Sponsor

New Release Review - KILL YOUR FRIENDS

An A&R man turns to murder in an attempt to advance his career.

Review by Eric Hillis (@hilliseric)

Directed by: Owen Harris

Starring: Nicholas Hoult, Craig Roberts, Ed Skrein, James Corden, Rosanna Arquette


"Stylistically, Kill Your Friends resembles a product of the era it's aping, all smartass voiceovers and redundant flashy visuals; make of that what you will, but I grew tired of this post-Trainspotting style of storytelling two decades ago."





In recent years, the rose-tint of nostalgia has led many to declare the 1990s a decade of great artistic importance, but my memory of the era is one of a cultural wasteland. Movies were mediocre, as American indies followed the lead of Kevin Smith and Quentin Tarantino in shunning visual storytelling for talky drama, and world cinema was at an all time low in terms of quality. Today we have more auteurs than we know what to do with, but back then only a handful of interesting filmmakers emerged.
The musical landscape was even bleaker. For every nasally Brit pop band there were 10 one hit wonders - usually from continental Europe or Scandinavia - as the infiltration of dance music into the mainstream shoved songwriting into the background. It's against this backdrop that Owen Harris's directorial debut, Kill Your Friends, an adaptation of a 2008 novel by John Niven, serving as screenwriter here, takes place.
It's 1997, and London is the centre of the 'Cool Brittania' movement. Steven Stelfox (Nicholas Hoult) is a mid-level A&R man at record label Unigram. He's ruthlessly determined to get ahead in the industry, despite confessing no interest whatever in music ("My favourite records are the ones that sell"). He borrows his life motto from Conan the Barbarian - "To crush your enemies, to see them driven before you, and to hear the lamentations of their women." - and takes this advice literally, murdering a colleague who has just won a promotion ahead of him. With a wannabe songwriter detective investigating and pestering him, Steven must juggle his coke and drink habits with staying out of prison and advancing his career.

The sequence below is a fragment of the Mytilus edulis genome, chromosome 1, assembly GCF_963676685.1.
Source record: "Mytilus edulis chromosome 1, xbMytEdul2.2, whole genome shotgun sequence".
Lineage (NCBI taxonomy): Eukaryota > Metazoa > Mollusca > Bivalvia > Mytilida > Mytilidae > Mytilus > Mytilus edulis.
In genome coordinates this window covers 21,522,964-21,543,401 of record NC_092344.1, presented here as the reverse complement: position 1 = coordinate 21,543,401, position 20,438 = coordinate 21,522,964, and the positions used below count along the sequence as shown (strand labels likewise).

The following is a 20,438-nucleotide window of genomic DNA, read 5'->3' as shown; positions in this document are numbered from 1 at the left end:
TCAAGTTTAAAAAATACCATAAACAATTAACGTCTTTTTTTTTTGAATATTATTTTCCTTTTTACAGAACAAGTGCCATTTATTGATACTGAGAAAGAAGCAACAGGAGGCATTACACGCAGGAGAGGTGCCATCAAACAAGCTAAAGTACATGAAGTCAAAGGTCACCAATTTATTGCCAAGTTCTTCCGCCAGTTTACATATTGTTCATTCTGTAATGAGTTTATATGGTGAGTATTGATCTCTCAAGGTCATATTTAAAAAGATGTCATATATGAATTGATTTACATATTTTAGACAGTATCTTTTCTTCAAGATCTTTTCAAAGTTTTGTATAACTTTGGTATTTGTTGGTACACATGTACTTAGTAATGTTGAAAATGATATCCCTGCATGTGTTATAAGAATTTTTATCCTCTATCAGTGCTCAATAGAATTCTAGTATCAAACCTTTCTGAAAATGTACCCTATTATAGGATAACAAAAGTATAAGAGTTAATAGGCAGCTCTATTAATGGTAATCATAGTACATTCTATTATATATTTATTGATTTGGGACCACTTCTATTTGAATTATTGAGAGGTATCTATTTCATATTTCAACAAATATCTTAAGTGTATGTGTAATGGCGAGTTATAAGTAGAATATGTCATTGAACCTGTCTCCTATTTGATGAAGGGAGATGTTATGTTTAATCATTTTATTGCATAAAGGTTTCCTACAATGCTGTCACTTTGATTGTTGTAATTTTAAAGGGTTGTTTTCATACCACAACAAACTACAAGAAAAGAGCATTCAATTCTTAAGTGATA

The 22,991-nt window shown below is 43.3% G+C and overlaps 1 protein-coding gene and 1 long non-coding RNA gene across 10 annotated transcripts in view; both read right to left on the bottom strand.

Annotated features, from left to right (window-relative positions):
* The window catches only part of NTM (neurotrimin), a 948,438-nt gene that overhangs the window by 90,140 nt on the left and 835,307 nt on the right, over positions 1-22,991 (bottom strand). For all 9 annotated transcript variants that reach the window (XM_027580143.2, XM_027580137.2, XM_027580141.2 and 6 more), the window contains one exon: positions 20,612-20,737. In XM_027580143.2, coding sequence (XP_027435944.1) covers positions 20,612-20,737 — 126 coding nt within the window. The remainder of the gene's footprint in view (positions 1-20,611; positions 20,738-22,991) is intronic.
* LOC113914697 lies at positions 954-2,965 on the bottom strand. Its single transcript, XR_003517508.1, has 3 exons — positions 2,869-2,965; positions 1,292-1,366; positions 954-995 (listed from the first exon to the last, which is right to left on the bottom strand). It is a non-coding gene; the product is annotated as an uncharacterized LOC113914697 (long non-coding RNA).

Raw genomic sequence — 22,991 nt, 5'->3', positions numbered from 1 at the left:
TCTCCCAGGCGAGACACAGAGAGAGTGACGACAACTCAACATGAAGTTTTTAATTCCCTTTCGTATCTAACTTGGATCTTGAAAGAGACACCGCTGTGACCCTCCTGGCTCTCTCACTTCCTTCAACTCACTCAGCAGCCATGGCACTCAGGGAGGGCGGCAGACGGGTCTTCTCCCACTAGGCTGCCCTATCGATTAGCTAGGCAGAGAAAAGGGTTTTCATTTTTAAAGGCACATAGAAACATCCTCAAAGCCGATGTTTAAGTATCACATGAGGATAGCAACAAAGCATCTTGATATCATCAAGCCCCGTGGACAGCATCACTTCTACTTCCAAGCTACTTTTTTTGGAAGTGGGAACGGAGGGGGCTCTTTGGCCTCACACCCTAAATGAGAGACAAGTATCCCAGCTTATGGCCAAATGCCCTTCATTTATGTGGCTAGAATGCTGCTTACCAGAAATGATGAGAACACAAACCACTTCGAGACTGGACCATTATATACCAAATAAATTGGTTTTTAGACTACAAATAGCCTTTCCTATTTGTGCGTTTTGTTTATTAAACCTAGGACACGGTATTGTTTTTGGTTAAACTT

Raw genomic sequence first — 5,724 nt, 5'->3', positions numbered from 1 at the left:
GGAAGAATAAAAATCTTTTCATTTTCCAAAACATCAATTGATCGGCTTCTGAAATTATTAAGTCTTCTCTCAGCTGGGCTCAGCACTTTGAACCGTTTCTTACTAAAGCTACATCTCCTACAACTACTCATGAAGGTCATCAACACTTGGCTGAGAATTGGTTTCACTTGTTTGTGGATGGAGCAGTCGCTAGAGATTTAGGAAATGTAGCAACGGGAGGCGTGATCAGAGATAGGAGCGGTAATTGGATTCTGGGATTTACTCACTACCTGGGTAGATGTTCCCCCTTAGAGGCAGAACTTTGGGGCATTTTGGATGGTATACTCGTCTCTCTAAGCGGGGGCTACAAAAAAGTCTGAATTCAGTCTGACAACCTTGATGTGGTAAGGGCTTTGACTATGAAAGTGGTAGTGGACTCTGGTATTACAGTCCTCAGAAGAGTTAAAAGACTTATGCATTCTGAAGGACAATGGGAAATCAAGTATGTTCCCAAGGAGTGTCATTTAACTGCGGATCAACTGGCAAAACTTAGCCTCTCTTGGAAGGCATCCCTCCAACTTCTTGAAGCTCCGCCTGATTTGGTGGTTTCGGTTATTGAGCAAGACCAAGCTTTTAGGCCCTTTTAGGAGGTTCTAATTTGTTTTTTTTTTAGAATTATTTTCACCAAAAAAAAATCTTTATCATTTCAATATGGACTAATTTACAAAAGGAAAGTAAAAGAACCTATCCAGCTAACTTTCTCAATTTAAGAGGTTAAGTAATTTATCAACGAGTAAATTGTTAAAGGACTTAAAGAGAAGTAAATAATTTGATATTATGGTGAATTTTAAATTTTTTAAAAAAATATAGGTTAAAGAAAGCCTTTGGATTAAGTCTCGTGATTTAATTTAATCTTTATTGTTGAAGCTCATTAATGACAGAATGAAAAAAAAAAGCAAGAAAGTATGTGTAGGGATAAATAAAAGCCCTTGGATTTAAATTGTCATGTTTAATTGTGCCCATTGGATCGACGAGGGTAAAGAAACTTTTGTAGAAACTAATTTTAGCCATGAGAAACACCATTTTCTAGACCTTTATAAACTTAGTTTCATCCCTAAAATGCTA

Just as the recent Mississippi Grind is a derivative love letter to California Split, Kill Your Friends is a movie as imitative of American Psycho as it's possible to fashion. Christian Bale used the role of Patrick Bateman to shake off his child star past, and that seems to be the case with Hoult here, who similarly buffed himself up, though Steven's six-pack abs seem out of step with his lifestyle and habits. Harris and Niven have simply transferred the story from '80s New York to '90s London, swapping Wall Street trading for the record biz. A&R somewhat awkwardly becomes "assault and retribution" in the way mergers and acquisitions became "murders and executions." Hoult does his best to rival Bale's dead-eyed performance, but the script lacks the sort of killer lines on offer to the Welshman.
Stylistically, Kill Your Friends resembles a product of the era it's aping, all smartass voiceovers and redundant flashy visuals; make of that what you will, but I grew tired of this post-Trainspotting style of storytelling two decades ago.



discussion by